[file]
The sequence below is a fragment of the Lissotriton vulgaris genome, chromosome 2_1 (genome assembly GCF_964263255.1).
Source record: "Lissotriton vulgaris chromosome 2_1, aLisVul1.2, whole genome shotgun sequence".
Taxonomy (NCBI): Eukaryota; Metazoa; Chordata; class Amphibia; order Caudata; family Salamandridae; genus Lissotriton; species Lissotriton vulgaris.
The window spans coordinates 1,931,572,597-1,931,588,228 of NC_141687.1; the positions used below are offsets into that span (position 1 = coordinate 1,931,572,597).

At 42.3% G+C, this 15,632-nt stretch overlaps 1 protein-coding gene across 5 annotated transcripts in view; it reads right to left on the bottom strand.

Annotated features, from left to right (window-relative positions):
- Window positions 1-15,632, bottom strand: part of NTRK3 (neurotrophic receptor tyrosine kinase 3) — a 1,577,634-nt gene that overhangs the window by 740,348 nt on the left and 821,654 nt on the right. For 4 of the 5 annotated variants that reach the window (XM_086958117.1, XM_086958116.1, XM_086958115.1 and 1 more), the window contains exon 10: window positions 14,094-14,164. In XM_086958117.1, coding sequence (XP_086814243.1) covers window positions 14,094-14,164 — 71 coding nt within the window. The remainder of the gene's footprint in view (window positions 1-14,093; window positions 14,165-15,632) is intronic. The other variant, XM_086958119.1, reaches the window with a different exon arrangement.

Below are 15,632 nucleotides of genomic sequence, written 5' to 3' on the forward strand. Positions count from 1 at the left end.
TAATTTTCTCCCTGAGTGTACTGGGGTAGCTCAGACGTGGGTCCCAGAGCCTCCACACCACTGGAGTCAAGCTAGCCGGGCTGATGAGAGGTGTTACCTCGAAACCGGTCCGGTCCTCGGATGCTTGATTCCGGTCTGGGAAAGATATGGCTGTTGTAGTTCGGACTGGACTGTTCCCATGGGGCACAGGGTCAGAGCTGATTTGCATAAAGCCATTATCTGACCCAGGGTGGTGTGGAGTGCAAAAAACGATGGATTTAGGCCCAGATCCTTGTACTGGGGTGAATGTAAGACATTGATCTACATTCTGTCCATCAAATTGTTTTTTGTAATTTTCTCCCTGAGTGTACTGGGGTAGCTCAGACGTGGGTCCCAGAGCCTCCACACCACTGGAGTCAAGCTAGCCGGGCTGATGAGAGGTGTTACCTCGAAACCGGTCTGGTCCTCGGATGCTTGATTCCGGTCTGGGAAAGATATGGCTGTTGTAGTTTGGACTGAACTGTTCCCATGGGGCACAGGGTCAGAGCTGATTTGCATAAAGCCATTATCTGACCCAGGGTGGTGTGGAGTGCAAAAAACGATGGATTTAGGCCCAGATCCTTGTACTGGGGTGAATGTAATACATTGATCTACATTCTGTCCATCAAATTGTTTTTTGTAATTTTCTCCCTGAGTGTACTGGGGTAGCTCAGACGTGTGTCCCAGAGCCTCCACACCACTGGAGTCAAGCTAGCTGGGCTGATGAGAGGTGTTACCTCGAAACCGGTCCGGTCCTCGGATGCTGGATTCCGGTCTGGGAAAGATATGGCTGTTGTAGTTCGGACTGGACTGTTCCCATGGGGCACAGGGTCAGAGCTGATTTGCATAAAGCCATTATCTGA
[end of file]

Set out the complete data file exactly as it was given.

The sequence below is a fragment of the Lissotriton vulgaris genome, chromosome 2_1 (genome assembly GCF_964263255.1).
Source record: "Lissotriton vulgaris chromosome 2_1, aLisVul1.2, whole genome shotgun sequence".
Taxonomy (NCBI): Eukaryota; Metazoa; Chordata; class Amphibia; order Caudata; family Salamandridae; genus Lissotriton; species Lissotriton vulgaris.
The window spans coordinates 1,931,572,597-1,931,588,228 of NC_141687.1; the positions used below are offsets into that span (position 1 = coordinate 1,931,572,597).

At 42.3% G+C, this 15,632-nt stretch overlaps 1 protein-coding gene across 5 annotated transcripts in view; it reads right to left on the bottom strand.

Annotated features, from left to right (window-relative positions):
- Window positions 1-15,632, bottom strand: part of NTRK3 (neurotrophic receptor tyrosine kinase 3) — a 1,577,634-nt gene that overhangs the window by 740,348 nt on the left and 821,654 nt on the right. For 4 of the 5 annotated variants that reach the window (XM_086958117.1, XM_086958116.1, XM_086958115.1 and 1 more), the window contains exon 10: window positions 14,094-14,164. In XM_086958117.1, coding sequence (XP_086814243.1) covers window positions 14,094-14,164 — 71 coding nt within the window. The remainder of the gene's footprint in view (window positions 1-14,093; window positions 14,165-15,632) is intronic. The other variant, XM_086958119.1, reaches the window with a different exon arrangement.

Below are 15,632 nucleotides of genomic sequence, written 5' to 3' on the forward strand. Positions count from 1 at the left end.
TAATTTTCTCCCTGAGTGTACTGGGGTAGCTCAGACGTGGGTCCCAGAGCCTCCACACCACTGGAGTCAAGCTAGCCGGGCTGATGAGAGGTGTTACCTCGAAACCGGTCCGGTCCTCGGATGCTTGATTCCGGTCTGGGAAAGATATGGCTGTTGTAGTTCGGACTGGACTGTTCCCATGGGGCACAGGGTCAGAGCTGATTTGCATAAAGCCATTATCTGACCCAGGGTGGTGTGGAGTGCAAAAAACGATGGATTTAGGCCCAGATCCTTGTACTGGGGTGAATGTAAGACATTGATCTACATTCTGTCCATCAAATTGTTTTTTGTAATTTTCTCCCTGAGTGTACTGGGGTAGCTCAGACGTGGGTCCCAGAGCCTCCACACCACTGGAGTCAAGCTAGCCGGGCTGATGAGAGGTGTTACCTCGAAACCGGTCTGGTCCTCGGATGCTTGATTCCGGTCTGGGAAAGATATGGCTGTTGTAGTTTGGACTGAACTGTTCCCATGGGGCACAGGGTCAGAGCTGATTTGCATAAAGCCATTATCTGACCCAGGGTGGTGTGGAGTGCAAAAAACGATGGATTTAGGCCCAGATCCTTGTACTGGGGTGAATGTAATACATTGATCTACATTCTGTCCATCAAATTGTTTTTTGTAATTTTCTCCCTGAGTGTACTGGGGTAGCTCAGACGTGTGTCCCAGAGCCTCCACACCACTGGAGTCAAGCTAGCTGGGCTGATGAGAGGTGTTACCTCGAAACCGGTCCGGTCCTCGGATGCTGGATTCCGGTCTGGGAAAGATATGGCTGTTGTAGTTCGGACTGGACTGTTCCCATGGGGCACAGGGTCAGAGCTGATTTGCATAAAGCCATTATCTGA